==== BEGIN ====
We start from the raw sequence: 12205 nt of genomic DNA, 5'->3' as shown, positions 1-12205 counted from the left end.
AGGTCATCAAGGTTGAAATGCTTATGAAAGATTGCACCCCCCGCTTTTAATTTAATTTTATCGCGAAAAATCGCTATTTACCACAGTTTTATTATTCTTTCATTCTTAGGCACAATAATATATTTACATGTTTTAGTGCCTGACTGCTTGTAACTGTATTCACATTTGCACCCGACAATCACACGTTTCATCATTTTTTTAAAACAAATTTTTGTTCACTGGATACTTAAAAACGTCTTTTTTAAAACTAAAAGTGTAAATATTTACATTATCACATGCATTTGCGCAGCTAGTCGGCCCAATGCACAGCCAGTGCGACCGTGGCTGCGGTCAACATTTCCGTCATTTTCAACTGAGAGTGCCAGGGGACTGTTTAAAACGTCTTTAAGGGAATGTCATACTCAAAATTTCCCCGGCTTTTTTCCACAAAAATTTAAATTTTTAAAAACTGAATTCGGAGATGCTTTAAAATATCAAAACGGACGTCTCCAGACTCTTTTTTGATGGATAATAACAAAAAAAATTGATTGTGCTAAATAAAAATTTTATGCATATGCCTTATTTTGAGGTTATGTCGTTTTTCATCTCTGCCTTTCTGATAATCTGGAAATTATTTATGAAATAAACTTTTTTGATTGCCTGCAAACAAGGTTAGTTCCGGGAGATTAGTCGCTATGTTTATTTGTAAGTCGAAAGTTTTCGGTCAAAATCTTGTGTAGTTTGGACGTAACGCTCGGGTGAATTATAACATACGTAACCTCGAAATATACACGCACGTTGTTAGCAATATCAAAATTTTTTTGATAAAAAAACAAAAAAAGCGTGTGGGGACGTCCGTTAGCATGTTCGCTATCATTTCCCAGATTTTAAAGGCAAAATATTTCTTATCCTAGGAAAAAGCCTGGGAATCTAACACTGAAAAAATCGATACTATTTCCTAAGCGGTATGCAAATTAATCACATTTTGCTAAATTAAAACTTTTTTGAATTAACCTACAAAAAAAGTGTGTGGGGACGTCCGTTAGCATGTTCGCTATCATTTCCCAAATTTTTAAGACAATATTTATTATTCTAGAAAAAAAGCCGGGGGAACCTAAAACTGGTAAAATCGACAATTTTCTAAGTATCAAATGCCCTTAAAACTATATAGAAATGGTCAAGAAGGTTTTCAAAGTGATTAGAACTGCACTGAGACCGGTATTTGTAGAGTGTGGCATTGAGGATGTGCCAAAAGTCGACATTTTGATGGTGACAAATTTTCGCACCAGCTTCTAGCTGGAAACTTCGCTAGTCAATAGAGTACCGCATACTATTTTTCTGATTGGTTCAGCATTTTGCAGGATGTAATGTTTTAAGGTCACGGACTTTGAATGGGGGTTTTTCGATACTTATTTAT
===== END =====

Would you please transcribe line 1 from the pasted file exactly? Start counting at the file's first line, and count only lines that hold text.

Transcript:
We start from the raw sequence: 12205 nt of genomic DNA, 5'->3' as shown, positions 1-12205 counted from the left end.